Epson's PictureMate is another intriguing portable printer that's truly aimed at non-techie consumers. Complete with a carrying handle and large, easy-to-use buttons, the PictureMate supports all the most popular memory card formats and most of the features on the HP. But it's a bit more portable, offers superior print resolutions, and includes backup options for USB-based storage devices. It also works fine with PCs and Macintoshes, of course, and is optimized for printing bulk quantities of pictures—perfect for users who want physical photo prints of all of their pictures. Like the HP, Epson's PictureMate retails for about $200.
Epson Stylus Photo 925
For a great, general-purpose photo printer capable of prints as large as 8.5"x11", consider the Epson Stylus Photo 925. This versatile, high-quality wonder can print directly from popular memory card formats (and you can add support for other formats by purchasing a separate USB-based card reader), and includes direct-connect compatibility with specific camera models from Minolta, Nikon, Olympus, and Sony. The printer also supports paper rolls in addition to the more common paper sheets, using a bundled hardware add-on. But the Epson takes versatility to new heights with compatibility with several paper types, photo sticker and photo CD label printing, and support for standard six-color ink cartridges for the highest possible color quality. The Epson costs just $150 and is therefore a bargain, considering its high quality.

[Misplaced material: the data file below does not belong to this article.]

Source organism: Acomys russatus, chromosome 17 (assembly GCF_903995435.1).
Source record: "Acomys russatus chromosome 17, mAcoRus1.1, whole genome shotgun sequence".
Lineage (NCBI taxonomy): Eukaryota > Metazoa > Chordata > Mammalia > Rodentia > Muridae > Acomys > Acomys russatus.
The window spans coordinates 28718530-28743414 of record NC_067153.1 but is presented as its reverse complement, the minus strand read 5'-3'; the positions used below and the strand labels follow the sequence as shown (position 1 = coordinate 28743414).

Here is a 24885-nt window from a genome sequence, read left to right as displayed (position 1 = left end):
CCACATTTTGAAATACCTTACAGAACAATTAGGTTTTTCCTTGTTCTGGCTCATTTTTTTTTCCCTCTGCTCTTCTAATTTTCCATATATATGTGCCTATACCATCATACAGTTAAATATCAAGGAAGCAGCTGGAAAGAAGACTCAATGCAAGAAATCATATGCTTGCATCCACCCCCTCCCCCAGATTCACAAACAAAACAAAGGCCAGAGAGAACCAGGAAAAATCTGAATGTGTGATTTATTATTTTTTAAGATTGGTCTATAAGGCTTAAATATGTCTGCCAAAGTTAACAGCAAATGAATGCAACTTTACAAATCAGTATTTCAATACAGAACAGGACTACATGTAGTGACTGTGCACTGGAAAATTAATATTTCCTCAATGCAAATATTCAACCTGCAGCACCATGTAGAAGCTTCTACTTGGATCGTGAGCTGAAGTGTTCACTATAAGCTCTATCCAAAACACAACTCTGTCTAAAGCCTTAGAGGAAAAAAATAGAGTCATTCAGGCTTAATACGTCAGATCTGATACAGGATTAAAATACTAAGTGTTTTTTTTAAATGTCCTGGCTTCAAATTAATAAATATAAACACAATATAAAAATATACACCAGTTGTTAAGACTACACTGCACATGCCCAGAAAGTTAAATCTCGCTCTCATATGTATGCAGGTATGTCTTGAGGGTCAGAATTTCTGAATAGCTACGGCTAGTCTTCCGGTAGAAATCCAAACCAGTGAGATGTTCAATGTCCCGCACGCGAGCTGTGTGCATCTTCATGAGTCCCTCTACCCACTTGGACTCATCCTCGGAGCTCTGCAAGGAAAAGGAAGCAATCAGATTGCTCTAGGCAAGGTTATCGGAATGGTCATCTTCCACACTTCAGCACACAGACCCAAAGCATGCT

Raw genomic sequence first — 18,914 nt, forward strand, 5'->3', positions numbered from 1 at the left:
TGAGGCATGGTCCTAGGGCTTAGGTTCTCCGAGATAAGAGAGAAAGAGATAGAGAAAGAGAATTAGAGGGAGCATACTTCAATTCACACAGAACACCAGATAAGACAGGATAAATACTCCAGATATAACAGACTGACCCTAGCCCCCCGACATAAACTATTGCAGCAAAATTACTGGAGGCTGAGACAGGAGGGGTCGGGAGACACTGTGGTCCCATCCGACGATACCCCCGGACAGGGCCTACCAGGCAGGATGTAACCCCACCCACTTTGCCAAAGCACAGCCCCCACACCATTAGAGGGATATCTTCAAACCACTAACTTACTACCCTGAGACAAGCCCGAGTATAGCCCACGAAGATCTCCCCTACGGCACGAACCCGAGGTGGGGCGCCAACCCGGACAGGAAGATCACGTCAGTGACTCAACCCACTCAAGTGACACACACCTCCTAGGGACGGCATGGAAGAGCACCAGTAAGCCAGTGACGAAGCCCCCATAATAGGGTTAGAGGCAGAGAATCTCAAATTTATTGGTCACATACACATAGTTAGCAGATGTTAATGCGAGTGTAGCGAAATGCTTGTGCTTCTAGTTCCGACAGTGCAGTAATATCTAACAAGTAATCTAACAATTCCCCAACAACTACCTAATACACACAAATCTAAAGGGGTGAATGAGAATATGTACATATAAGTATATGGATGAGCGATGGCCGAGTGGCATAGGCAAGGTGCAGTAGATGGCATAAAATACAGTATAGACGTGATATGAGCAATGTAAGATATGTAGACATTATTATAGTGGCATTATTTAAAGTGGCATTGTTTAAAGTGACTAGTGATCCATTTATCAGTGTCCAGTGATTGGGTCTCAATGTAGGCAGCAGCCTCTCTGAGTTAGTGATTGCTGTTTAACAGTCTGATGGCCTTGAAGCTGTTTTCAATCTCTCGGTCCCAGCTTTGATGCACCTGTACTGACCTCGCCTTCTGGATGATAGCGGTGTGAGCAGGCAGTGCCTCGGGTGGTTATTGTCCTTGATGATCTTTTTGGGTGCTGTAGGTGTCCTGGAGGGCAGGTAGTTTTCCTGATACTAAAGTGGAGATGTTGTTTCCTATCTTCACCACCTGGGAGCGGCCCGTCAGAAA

Need something a bit bigger? You might consider the Canon i9900, which is a high-end, large-format photo printer that prints photos as large as 13"x19"—perfect for posters. The Canon goes the distance in other ways as well, with an eight-color ink system and decent resolution. Available in May, the Canon is the one device in this roundup that I haven't seen personally, and it will retail for about $500. However, its predecessor, the i9100, is available now for the same price. This device offers the same printing size and resolution but features six discrete ink wells.
So, which printer did I choose? I bought an Epson Stylus Photo 900 last fall, which is the predecessor of the Epson Stylus Photo 925 above. As you might expect, we don't have much of a need for 4"x6" shots, but we do print a number of 8"x10" and 5"x7" shots for use in frames around our home, and we've recently begun printing sheets of wallet-sized photos as well; augmented by a $20 paper cutter we purchased at Office Depot. Again, your needs will vary, but we've been astonished by the quality of the Epson, especially after optimizing its software drivers for the highest-quality output and our preferred paper type. Fortunately, photo-quality printers are cheaper than ever and of consistently high quality, so you almost can't go wrong as long as the device you choose matches the features you need. Happy hunting!